The stranger laughed and seemed to relax into the pillar. "Let me get this straight ... you hate costume parties and you hate being here, but since Mr. Wilder isn't coming tonight, you've decided to empty his stash of expensive wine?"
"Pretty much." She nodded. As the thought of Mr. Wilder coming home to his mansion and finding an emptied wine cellar struck her, Emelia laughed, lurched forward, and slapped the stranger in the chest. The instant her hand struck a warm slate of stone, she drew it back and held it against her stomach. "Have you ever met him?"
His brown eyes burned with hints of desire. "Once or twice."
"What's he like?"
"He's a bit of a prick, really. Cold. Controlled. Probably not your type." He frowned at the last part, though he couldn't have known how true he shot. "What's your name?"
She teetered a bit, closer to his tantalizing masculine scent, then farther away. "Emelia Hudson, but friends call me Emie. I'm not usually like this, I swear. I can usually hold my liquor; I'm a bartender for crying out loud. I think it's because I haven't eaten anything today." She squinted, her vision going a bit blurry. What was happening? "I'm starving."
"You're a bartender? I thought you said you were a temp."
"Potato, potahto. Ooh, I could really go for some fries right now." The chandeliers began to tilt and spin as the floor rolled beneath Emelia's feet. She closed the distance between them and stood up on teetering tiptoe to meet him eye to eye. Her skin flushed hot. If the temperature in the cellar hadn't just skyrocketed, she was the first twenty-five-year-old on record to start menopause. "Am I as hot as you are? I mean, are you as hot as I am? No, that's not right either." She paused, slowing her thoughts to molasses. "Is the room spinning for you, too?"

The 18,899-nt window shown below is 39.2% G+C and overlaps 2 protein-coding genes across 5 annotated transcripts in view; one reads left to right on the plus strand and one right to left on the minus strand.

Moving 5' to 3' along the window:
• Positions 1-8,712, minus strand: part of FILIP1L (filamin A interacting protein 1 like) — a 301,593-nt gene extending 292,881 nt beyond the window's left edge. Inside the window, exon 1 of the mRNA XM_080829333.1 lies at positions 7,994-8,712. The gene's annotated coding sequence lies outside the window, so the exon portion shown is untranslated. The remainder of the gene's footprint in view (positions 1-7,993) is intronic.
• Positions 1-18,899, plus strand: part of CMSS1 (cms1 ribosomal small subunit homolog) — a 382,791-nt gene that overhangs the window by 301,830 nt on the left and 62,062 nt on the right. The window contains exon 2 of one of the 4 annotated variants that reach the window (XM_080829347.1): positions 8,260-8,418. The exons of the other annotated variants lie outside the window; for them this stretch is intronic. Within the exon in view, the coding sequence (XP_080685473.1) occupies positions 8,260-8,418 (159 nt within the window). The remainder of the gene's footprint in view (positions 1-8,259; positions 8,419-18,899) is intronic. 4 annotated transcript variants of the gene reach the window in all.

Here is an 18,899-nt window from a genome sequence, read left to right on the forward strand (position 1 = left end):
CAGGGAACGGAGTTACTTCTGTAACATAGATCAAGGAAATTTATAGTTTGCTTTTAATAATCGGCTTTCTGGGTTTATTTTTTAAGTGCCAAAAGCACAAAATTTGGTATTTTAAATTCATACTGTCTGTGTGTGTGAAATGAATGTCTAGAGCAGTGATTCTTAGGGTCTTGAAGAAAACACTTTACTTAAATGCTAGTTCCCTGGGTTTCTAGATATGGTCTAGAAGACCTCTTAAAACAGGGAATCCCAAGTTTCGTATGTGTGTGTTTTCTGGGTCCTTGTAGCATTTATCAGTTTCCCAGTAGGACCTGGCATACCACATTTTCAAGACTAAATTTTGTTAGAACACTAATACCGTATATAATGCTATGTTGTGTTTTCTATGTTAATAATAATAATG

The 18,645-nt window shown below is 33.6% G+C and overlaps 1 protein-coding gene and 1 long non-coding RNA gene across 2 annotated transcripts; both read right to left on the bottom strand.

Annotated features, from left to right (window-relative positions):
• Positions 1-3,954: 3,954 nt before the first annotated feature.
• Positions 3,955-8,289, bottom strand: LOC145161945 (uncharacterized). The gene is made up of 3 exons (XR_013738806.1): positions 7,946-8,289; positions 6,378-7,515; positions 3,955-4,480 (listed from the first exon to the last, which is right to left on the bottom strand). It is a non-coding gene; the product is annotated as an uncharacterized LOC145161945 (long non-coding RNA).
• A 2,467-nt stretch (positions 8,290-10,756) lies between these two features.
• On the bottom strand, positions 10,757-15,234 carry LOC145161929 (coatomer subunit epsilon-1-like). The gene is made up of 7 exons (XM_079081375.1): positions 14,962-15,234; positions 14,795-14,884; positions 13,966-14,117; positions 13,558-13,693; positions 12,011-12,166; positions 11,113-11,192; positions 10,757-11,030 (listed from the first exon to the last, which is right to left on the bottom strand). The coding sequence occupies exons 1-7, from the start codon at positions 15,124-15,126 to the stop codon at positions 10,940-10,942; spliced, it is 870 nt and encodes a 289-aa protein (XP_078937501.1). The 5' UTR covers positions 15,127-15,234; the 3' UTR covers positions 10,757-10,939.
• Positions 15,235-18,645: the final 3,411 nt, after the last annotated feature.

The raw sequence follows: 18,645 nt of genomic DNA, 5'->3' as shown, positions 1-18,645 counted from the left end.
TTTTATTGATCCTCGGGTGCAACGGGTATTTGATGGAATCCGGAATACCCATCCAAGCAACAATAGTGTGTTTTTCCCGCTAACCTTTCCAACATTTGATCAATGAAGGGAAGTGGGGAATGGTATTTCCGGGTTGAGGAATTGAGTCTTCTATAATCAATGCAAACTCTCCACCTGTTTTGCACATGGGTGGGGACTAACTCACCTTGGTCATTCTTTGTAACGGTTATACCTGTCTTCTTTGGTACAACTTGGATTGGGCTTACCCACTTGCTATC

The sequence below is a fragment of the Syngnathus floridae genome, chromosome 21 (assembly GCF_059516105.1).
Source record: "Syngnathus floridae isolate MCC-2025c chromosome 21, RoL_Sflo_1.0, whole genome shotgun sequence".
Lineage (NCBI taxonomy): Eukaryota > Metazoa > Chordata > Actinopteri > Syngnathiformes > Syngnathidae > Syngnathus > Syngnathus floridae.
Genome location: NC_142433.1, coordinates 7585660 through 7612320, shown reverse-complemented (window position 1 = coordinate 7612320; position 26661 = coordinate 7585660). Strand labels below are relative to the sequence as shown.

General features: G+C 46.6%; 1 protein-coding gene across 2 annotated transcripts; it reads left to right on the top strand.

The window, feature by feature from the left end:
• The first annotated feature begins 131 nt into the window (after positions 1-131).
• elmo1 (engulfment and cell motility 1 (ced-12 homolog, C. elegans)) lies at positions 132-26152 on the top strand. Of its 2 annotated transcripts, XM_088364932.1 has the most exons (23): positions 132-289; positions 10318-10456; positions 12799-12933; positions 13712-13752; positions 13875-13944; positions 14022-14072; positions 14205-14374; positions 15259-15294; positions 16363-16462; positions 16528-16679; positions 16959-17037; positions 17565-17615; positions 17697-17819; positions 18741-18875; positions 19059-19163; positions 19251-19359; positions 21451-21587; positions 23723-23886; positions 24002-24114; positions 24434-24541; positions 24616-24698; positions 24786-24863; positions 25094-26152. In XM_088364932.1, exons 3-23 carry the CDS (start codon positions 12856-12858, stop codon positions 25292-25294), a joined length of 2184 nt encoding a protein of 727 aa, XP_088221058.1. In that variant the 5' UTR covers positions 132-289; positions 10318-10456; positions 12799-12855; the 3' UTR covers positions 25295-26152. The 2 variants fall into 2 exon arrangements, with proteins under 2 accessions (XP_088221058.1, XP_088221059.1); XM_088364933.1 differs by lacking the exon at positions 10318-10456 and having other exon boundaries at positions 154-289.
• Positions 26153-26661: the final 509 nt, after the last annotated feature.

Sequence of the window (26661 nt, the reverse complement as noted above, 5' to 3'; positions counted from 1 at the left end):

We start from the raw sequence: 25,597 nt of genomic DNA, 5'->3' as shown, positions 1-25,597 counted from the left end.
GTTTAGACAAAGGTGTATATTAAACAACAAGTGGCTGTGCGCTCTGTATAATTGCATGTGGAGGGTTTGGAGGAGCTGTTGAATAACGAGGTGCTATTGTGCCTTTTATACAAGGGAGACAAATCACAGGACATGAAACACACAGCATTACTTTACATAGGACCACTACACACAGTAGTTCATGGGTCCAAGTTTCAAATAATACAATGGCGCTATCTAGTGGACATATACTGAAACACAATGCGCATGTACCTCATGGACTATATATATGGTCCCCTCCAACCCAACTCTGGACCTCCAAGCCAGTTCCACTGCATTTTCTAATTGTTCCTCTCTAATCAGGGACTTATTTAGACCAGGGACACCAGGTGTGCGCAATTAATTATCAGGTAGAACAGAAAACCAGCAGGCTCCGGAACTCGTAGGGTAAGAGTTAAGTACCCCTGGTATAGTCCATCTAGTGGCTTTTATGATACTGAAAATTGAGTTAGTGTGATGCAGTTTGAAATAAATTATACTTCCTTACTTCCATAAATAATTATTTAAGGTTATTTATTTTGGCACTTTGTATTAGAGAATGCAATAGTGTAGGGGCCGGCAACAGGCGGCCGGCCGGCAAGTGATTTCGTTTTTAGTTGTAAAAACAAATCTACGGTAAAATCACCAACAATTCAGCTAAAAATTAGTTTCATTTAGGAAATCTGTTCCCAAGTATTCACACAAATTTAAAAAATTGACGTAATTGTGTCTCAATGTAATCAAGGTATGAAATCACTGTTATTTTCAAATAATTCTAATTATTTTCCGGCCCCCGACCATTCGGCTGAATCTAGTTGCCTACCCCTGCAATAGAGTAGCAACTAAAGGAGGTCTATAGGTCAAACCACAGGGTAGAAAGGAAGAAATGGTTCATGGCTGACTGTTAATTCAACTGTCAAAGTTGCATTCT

She may have been seeing things, but could've sworn the stranger nodded. "You're not what I was expecting to find when I came down here tonight. You're not afraid to say what's on your mind, are you?"
"Nope." She put her hand to her head, steadying herself. "Never have been."
A strange vibe shot between them as he put two fingers to her chin and lifted her gaze to his.
"There's something about you," he whispered. Emelia felt like a puppet on a string, held captive by the two fingers holding her chin. "You're ... different."
"Is diff'rent good?" It had to be the wine. It had to be the hint of want sparking in the stranger's dark, brooding eyes. It had to be the fact that she'd never see him again — Wilder Financial Services was a maze of offices and halls. The urge to taste the stranger's lips overtook her. "What am I doing?" As the question escaped her lips, Emelia pressed forward, brushing her lips against his.
His mouth was soft and supple. Dreamier than it should've been. Maybe it was the excitement of kissing a stranger. Yup, had to be it. Excitement sizzled through Emelia's body, curling her toes, crinkling the skin over her bones. No one had ever riled her up this much from doing so little. It was a kiss. A tiny little kiss that could've been forgotten.
There was no way she'd forget this. As Emelia parted her lips to draw the stranger's tongue into her mouth, he pulled back.
"We probably shouldn't," he said, but the hunger in his eyes spoke otherwise.
How could he deny her? She'd already tasted the sweetness of his lips and wanted more. As she leaned forward to catch his mouth, she misjudged the distance between them and smashed against his chest. He caught her, roping an arm around her waist.
"Forget me tomorrow. Hell, forget me tonight." Shivers danced over Emelia's skin and she closed her eyes. "But kiss me now."